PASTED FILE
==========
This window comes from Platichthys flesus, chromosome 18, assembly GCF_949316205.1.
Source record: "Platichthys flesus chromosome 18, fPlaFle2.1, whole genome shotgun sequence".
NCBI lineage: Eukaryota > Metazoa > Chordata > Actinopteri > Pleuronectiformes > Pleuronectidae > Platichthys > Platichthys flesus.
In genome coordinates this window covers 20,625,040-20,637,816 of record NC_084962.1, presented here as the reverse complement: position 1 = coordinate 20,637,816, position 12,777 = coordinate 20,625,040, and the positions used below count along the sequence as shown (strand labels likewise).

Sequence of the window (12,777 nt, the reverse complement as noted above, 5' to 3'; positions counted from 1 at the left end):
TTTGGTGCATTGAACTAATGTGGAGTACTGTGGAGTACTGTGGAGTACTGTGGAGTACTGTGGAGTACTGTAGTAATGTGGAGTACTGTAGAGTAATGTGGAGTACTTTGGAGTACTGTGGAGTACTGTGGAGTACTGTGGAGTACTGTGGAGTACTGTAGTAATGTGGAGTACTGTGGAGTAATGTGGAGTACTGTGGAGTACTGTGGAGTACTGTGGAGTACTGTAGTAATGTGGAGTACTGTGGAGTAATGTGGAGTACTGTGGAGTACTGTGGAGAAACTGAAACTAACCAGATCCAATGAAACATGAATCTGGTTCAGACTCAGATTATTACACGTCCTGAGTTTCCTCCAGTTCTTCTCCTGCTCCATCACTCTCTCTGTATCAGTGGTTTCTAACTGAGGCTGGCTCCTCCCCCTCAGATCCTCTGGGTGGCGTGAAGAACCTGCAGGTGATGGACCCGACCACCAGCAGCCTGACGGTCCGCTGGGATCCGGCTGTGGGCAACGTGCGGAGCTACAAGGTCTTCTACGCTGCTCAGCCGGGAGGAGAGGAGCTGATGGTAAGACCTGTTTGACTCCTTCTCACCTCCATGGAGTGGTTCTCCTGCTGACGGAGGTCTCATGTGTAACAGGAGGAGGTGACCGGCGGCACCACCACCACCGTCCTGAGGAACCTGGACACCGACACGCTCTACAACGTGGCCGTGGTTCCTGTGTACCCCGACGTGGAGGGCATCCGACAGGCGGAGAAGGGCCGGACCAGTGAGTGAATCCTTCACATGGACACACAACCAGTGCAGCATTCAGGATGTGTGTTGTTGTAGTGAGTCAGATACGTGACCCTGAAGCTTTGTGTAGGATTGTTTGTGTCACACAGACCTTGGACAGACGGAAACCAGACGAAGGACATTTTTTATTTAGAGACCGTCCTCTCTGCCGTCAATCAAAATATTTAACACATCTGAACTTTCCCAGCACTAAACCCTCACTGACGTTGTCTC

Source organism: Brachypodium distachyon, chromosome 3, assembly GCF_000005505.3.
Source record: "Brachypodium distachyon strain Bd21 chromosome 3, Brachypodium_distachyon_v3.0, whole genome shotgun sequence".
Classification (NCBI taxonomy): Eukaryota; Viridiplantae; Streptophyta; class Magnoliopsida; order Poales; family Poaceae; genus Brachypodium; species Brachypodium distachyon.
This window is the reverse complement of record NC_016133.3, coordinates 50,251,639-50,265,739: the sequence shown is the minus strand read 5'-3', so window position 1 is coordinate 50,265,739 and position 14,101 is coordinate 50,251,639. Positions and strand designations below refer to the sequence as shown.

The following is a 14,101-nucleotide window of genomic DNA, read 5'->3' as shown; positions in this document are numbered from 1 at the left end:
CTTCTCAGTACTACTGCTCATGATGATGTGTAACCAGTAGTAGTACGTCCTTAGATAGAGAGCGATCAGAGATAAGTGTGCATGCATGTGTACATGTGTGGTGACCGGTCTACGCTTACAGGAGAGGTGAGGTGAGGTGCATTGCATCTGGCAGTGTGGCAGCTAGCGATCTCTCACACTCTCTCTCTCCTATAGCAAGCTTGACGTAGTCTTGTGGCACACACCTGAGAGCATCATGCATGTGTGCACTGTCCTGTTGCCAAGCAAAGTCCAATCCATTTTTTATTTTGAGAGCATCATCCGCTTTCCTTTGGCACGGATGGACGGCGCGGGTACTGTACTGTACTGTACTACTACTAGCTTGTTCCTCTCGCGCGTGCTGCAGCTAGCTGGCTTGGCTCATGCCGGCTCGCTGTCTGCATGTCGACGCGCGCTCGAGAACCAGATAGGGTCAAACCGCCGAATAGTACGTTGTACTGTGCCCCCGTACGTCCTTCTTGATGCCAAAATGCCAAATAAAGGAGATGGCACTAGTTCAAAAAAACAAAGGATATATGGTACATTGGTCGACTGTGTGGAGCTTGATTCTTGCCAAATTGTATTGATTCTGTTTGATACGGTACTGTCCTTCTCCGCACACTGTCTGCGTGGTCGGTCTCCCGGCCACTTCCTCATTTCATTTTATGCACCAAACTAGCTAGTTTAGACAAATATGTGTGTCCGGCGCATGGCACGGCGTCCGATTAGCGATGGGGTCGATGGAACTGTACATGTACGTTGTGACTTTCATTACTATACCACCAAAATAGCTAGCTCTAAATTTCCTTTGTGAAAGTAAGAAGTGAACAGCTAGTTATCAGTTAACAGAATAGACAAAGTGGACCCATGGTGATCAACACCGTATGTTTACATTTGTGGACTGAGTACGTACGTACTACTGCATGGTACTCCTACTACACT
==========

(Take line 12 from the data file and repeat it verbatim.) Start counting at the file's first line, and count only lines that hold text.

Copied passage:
CTTCTCAGTACTACTGCTCATGATGATGTGTAACCAGTAGTAGTACGTCCTTAGATAGAGAGCGATCAGAGATAAGTGTGCATGCATGTGTACATGTGTGGTGACCGGTCTACGCTTACAGGAGAGGTGAGGTGAGGTGCATTGCATCTGGCAGTGTGGCAGCTAGCGATCTCTCACACTCTCTCTCTCCTATAGCAAGCTTGACGTAGTCTTGTGGCACACACCTGAGAGCATCATGCATGTGTGCACTGTCCTGTTGCCAAGCAAAGTCCAATCCATTTTTTATTTTGAGAGCATCATCCGCTTTCCTTTGGCACGGATGGACGGCGCGGGTACTGTACTGTACTGTACTACTACTAGCTTGTTCCTCTCGCGCGTGCTGCAGCTAGCTGGCTTGGCTCATGCCGGCTCGCTGTCTGCATGTCGACGCGCGCTCGAGAACCAGATAGGGTCAAACCGCCGAATAGTACGTTGTACTGTGCCCCCGTACGTCCTTCTTGATGCCAAAATGCCAAATAAAGGAGATGGCACTAGTTCAAAAAAACAAAGGATATATGGTACATTGGTCGACTGTGTGGAGCTTGATTCTTGCCAAATTGTATTGATTCTGTTTGATACGGTACTGTCCTTCTCCGCACACTGTCTGCGTGGTCGGTCTCCCGGCCACTTCCTCATTTCATTTTATGCACCAAACTAGCTAGTTTAGACAAATATGTGTGTCCGGCGCATGGCACGGCGTCCGATTAGCGATGGGGTCGATGGAACTGTACATGTACGTTGTGACTTTCATTACTATACCACCAAAATAGCTAGCTCTAAATTTCCTTTGTGAAAGTAAGAAGTGAACAGCTAGTTATCAGTTAACAGAATAGACAAAGTGGACCCATGGTGATCAACACCGTATGTTTACATTTGTGGACTGAGTACGTACGTACTACTGCATGGTACTCCTACTACACT